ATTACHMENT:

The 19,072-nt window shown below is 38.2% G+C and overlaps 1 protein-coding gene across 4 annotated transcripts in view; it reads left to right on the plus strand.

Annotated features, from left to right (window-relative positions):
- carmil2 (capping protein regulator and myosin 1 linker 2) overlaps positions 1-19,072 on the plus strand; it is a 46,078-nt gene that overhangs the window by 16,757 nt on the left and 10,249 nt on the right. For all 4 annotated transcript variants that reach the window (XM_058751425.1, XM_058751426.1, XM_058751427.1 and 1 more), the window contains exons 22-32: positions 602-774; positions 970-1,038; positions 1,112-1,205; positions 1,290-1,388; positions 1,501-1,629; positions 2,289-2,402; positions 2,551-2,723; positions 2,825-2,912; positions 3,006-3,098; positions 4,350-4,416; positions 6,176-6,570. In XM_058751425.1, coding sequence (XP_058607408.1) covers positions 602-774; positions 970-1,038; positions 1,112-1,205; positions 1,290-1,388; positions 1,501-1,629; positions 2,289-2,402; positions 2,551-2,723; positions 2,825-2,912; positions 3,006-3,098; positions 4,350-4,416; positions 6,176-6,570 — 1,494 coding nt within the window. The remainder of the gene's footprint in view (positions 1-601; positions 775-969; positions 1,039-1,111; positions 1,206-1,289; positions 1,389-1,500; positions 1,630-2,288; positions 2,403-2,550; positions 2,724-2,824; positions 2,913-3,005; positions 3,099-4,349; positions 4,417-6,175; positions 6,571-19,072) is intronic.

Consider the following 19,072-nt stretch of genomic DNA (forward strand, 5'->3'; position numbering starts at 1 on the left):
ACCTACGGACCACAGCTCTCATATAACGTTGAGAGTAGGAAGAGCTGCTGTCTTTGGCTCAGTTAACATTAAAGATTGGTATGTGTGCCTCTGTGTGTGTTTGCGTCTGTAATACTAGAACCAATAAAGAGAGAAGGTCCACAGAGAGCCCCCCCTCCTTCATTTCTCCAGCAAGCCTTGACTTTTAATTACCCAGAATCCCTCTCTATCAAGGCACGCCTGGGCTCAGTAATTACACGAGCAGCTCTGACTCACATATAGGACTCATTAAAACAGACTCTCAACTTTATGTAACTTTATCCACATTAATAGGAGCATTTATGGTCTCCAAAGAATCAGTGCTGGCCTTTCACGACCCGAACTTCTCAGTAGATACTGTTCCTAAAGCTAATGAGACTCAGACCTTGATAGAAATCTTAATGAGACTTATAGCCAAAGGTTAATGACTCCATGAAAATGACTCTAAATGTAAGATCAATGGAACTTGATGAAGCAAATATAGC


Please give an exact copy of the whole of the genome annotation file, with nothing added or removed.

The 19,072-nt window shown below is 38.2% G+C and overlaps 1 protein-coding gene across 4 annotated transcripts in view; it reads left to right on the plus strand.

Annotated features, from left to right (window-relative positions):
- carmil2 (capping protein regulator and myosin 1 linker 2) overlaps positions 1-19,072 on the plus strand; it is a 46,078-nt gene that overhangs the window by 16,757 nt on the left and 10,249 nt on the right. For all 4 annotated transcript variants that reach the window (XM_058751425.1, XM_058751426.1, XM_058751427.1 and 1 more), the window contains exons 22-32: positions 602-774; positions 970-1,038; positions 1,112-1,205; positions 1,290-1,388; positions 1,501-1,629; positions 2,289-2,402; positions 2,551-2,723; positions 2,825-2,912; positions 3,006-3,098; positions 4,350-4,416; positions 6,176-6,570. In XM_058751425.1, coding sequence (XP_058607408.1) covers positions 602-774; positions 970-1,038; positions 1,112-1,205; positions 1,290-1,388; positions 1,501-1,629; positions 2,289-2,402; positions 2,551-2,723; positions 2,825-2,912; positions 3,006-3,098; positions 4,350-4,416; positions 6,176-6,570 — 1,494 coding nt within the window. The remainder of the gene's footprint in view (positions 1-601; positions 775-969; positions 1,039-1,111; positions 1,206-1,289; positions 1,389-1,500; positions 1,630-2,288; positions 2,403-2,550; positions 2,724-2,824; positions 2,913-3,005; positions 3,099-4,349; positions 4,417-6,175; positions 6,571-19,072) is intronic.

Consider the following 19,072-nt stretch of genomic DNA (forward strand, 5'->3'; position numbering starts at 1 on the left):
ACCTACGGACCACAGCTCTCATATAACGTTGAGAGTAGGAAGAGCTGCTGTCTTTGGCTCAGTTAACATTAAAGATTGGTATGTGTGCCTCTGTGTGTGTTTGCGTCTGTAATACTAGAACCAATAAAGAGAGAAGGTCCACAGAGAGCCCCCCCTCCTTCATTTCTCCAGCAAGCCTTGACTTTTAATTACCCAGAATCCCTCTCTATCAAGGCACGCCTGGGCTCAGTAATTACACGAGCAGCTCTGACTCACATATAGGACTCATTAAAACAGACTCTCAACTTTATGTAACTTTATCCACATTAATAGGAGCATTTATGGTCTCCAAAGAATCAGTGCTGGCCTTTCACGACCCGAACTTCTCAGTAGATACTGTTCCTAAAGCTAATGAGACTCAGACCTTGATAGAAATCTTAATGAGACTTATAGCCAAAGGTTAATGACTCCATGAAAATGACTCTAAATGTAAGATCAATGGAACTTGATGAAGCAAATATAGC